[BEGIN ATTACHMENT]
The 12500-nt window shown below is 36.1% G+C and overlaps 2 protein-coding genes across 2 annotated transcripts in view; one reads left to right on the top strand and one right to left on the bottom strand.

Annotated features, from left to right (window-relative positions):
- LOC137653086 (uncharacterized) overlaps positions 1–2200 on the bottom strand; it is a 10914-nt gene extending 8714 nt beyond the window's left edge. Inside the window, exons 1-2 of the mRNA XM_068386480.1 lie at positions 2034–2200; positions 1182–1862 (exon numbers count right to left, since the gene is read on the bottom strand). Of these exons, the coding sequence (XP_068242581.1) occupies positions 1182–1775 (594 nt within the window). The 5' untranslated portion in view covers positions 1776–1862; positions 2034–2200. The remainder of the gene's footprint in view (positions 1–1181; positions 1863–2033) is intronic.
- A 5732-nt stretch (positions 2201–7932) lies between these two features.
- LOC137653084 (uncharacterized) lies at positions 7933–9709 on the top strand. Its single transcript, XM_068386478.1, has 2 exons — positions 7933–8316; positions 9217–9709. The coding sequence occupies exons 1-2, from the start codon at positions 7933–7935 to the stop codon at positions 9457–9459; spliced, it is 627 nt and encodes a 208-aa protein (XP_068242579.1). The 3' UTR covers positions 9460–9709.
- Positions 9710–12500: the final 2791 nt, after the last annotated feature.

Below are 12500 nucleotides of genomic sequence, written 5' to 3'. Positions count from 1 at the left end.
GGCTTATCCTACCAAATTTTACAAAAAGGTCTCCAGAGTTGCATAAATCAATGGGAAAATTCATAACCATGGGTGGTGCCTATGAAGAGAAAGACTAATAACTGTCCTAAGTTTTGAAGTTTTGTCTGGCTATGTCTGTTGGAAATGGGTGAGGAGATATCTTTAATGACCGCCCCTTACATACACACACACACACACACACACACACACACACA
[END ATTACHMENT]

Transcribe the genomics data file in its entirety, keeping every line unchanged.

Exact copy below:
The 12500-nt window shown below is 36.1% G+C and overlaps 2 protein-coding genes across 2 annotated transcripts in view; one reads left to right on the top strand and one right to left on the bottom strand.

Annotated features, from left to right (window-relative positions):
- LOC137653086 (uncharacterized) overlaps positions 1–2200 on the bottom strand; it is a 10914-nt gene extending 8714 nt beyond the window's left edge. Inside the window, exons 1-2 of the mRNA XM_068386480.1 lie at positions 2034–2200; positions 1182–1862 (exon numbers count right to left, since the gene is read on the bottom strand). Of these exons, the coding sequence (XP_068242581.1) occupies positions 1182–1775 (594 nt within the window). The 5' untranslated portion in view covers positions 1776–1862; positions 2034–2200. The remainder of the gene's footprint in view (positions 1–1181; positions 1863–2033) is intronic.
- A 5732-nt stretch (positions 2201–7932) lies between these two features.
- LOC137653084 (uncharacterized) lies at positions 7933–9709 on the top strand. Its single transcript, XM_068386478.1, has 2 exons — positions 7933–8316; positions 9217–9709. The coding sequence occupies exons 1-2, from the start codon at positions 7933–7935 to the stop codon at positions 9457–9459; spliced, it is 627 nt and encodes a 208-aa protein (XP_068242579.1). The 3' UTR covers positions 9460–9709.
- Positions 9710–12500: the final 2791 nt, after the last annotated feature.

Below are 12500 nucleotides of genomic sequence, written 5' to 3'. Positions count from 1 at the left end.
GGCTTATCCTACCAAATTTTACAAAAAGGTCTCCAGAGTTGCATAAATCAATGGGAAAATTCATAACCATGGGTGGTGCCTATGAAGAGAAAGACTAATAACTGTCCTAAGTTTTGAAGTTTTGTCTGGCTATGTCTGTTGGAAATGGGTGAGGAGATATCTTTAATGACCGCCCCTTACATACACACACACACACACACACACACACACACACA